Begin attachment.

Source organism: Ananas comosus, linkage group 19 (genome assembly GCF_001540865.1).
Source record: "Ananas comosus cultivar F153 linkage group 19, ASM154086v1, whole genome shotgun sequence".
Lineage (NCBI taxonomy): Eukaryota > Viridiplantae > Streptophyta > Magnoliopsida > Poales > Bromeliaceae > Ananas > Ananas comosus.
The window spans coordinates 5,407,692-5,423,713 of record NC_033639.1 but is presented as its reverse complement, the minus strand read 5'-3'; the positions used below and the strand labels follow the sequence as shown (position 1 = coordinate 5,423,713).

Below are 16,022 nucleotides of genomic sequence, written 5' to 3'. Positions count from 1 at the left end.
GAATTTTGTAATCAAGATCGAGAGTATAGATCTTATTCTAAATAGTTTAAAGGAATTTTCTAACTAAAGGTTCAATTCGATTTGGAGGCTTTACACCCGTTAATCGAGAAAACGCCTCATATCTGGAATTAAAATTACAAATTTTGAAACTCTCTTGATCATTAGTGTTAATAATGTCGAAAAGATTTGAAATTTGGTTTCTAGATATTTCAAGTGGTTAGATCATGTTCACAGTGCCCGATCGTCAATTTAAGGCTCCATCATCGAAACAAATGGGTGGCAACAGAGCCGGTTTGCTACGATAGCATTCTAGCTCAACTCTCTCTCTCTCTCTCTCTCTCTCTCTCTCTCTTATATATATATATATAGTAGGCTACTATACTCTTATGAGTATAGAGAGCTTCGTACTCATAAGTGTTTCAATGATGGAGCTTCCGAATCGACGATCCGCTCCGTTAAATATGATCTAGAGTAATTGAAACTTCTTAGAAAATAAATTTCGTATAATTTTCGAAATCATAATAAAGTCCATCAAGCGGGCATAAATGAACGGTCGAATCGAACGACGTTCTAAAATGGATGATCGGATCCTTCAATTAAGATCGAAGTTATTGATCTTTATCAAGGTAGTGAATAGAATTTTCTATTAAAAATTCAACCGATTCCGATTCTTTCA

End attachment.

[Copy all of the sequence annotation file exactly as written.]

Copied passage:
Source organism: Ananas comosus, linkage group 19 (genome assembly GCF_001540865.1).
Source record: "Ananas comosus cultivar F153 linkage group 19, ASM154086v1, whole genome shotgun sequence".
Lineage (NCBI taxonomy): Eukaryota > Viridiplantae > Streptophyta > Magnoliopsida > Poales > Bromeliaceae > Ananas > Ananas comosus.
The window spans coordinates 5,407,692-5,423,713 of record NC_033639.1 but is presented as its reverse complement, the minus strand read 5'-3'; the positions used below and the strand labels follow the sequence as shown (position 1 = coordinate 5,423,713).

Below are 16,022 nucleotides of genomic sequence, written 5' to 3'. Positions count from 1 at the left end.
GAATTTTGTAATCAAGATCGAGAGTATAGATCTTATTCTAAATAGTTTAAAGGAATTTTCTAACTAAAGGTTCAATTCGATTTGGAGGCTTTACACCCGTTAATCGAGAAAACGCCTCATATCTGGAATTAAAATTACAAATTTTGAAACTCTCTTGATCATTAGTGTTAATAATGTCGAAAAGATTTGAAATTTGGTTTCTAGATATTTCAAGTGGTTAGATCATGTTCACAGTGCCCGATCGTCAATTTAAGGCTCCATCATCGAAACAAATGGGTGGCAACAGAGCCGGTTTGCTACGATAGCATTCTAGCTCAACTCTCTCTCTCTCTCTCTCTCTCTCTCTCTCTCTTATATATATATATATAGTAGGCTACTATACTCTTATGAGTATAGAGAGCTTCGTACTCATAAGTGTTTCAATGATGGAGCTTCCGAATCGACGATCCGCTCCGTTAAATATGATCTAGAGTAATTGAAACTTCTTAGAAAATAAATTTCGTATAATTTTCGAAATCATAATAAAGTCCATCAAGCGGGCATAAATGAACGGTCGAATCGAACGACGTTCTAAAATGGATGATCGGATCCTTCAATTAAGATCGAAGTTATTGATCTTTATCAAGGTAGTGAATAGAATTTTCTATTAAAAATTCAACCGATTCCGATTCTTTCA